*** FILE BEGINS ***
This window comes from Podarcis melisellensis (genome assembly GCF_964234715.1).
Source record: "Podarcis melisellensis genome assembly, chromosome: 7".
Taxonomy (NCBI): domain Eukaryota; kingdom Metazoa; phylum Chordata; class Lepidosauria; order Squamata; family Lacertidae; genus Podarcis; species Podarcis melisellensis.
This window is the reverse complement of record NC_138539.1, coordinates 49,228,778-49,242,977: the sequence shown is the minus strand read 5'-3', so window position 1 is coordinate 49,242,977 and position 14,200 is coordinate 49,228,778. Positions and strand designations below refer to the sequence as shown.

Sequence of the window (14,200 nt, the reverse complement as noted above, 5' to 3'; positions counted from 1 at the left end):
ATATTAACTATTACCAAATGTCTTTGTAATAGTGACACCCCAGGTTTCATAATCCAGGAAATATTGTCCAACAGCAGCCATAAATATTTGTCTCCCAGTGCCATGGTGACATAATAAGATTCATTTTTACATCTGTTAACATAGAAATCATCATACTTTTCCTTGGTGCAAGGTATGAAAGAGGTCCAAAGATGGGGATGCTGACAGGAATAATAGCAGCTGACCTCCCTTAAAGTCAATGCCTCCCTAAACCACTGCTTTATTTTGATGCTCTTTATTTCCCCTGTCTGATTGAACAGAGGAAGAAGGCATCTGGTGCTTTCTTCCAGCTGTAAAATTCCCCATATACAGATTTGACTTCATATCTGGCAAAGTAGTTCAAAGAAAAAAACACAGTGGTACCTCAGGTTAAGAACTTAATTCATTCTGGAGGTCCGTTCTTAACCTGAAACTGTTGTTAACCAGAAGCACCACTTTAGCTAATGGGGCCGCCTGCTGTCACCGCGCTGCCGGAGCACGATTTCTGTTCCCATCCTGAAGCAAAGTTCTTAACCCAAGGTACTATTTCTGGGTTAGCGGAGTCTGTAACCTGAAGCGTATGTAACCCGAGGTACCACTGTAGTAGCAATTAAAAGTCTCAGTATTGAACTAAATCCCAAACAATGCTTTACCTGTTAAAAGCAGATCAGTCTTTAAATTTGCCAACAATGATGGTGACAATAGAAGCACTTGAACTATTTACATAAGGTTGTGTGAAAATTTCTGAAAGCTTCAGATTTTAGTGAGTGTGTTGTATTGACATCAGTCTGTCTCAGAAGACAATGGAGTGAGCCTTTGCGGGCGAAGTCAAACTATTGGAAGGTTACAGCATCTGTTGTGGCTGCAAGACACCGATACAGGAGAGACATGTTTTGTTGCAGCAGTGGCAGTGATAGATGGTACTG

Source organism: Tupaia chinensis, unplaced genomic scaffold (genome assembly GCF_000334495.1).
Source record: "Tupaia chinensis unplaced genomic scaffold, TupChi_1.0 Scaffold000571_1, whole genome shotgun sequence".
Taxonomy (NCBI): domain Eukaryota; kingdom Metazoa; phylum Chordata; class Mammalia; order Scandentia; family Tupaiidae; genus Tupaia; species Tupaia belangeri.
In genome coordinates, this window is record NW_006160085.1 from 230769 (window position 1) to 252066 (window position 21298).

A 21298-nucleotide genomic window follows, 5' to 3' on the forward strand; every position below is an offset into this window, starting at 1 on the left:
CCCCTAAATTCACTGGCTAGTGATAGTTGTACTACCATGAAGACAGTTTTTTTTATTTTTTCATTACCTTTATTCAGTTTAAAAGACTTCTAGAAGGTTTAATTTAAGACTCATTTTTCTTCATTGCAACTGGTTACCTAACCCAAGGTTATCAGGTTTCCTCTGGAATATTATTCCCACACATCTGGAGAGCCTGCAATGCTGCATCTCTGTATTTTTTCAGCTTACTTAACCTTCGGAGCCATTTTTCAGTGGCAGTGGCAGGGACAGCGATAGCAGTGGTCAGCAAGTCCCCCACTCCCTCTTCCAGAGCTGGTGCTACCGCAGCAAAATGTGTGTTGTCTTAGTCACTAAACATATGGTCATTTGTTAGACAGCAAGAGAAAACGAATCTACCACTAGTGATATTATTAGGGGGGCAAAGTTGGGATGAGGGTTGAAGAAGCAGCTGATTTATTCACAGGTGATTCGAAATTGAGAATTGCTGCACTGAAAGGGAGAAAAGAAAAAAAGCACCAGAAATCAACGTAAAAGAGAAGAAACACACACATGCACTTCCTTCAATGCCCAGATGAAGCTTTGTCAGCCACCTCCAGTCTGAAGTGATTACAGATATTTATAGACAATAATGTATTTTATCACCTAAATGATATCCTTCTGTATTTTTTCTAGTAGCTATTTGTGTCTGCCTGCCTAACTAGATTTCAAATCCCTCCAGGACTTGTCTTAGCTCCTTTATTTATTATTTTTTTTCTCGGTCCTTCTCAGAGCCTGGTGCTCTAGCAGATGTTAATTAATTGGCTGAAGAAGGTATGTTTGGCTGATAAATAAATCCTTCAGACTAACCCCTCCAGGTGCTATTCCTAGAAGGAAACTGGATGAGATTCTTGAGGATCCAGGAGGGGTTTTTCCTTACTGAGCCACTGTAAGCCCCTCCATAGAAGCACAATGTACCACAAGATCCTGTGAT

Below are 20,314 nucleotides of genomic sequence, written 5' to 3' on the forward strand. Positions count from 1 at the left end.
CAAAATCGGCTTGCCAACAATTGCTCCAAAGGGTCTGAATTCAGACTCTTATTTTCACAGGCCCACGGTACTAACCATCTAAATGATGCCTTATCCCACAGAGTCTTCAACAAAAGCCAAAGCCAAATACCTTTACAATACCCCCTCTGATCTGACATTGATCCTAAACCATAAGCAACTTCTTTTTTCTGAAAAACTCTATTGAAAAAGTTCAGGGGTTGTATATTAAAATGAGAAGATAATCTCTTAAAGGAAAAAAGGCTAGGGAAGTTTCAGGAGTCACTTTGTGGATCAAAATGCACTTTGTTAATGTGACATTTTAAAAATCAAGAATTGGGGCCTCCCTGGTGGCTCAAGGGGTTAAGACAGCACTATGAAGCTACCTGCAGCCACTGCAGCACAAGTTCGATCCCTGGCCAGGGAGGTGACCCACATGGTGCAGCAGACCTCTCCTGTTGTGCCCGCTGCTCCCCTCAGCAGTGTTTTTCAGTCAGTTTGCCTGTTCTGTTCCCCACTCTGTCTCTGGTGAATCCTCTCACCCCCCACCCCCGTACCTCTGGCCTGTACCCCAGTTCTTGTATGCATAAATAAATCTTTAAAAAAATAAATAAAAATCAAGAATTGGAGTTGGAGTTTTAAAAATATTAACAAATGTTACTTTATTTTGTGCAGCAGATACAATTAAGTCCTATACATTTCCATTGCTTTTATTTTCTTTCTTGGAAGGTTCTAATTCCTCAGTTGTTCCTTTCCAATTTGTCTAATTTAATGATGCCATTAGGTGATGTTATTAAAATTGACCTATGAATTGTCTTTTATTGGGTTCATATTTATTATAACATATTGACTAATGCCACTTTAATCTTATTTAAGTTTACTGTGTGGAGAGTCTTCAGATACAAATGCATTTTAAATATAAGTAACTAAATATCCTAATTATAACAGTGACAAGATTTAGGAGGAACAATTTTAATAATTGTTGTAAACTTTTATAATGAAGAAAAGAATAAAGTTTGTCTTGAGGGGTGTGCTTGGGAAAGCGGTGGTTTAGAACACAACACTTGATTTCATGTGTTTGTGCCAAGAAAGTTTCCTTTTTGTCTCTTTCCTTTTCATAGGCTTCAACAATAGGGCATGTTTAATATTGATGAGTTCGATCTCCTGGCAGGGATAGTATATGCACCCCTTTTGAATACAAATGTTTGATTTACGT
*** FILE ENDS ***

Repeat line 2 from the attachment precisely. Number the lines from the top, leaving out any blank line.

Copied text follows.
Source record: "Podarcis melisellensis genome assembly, chromosome: 7".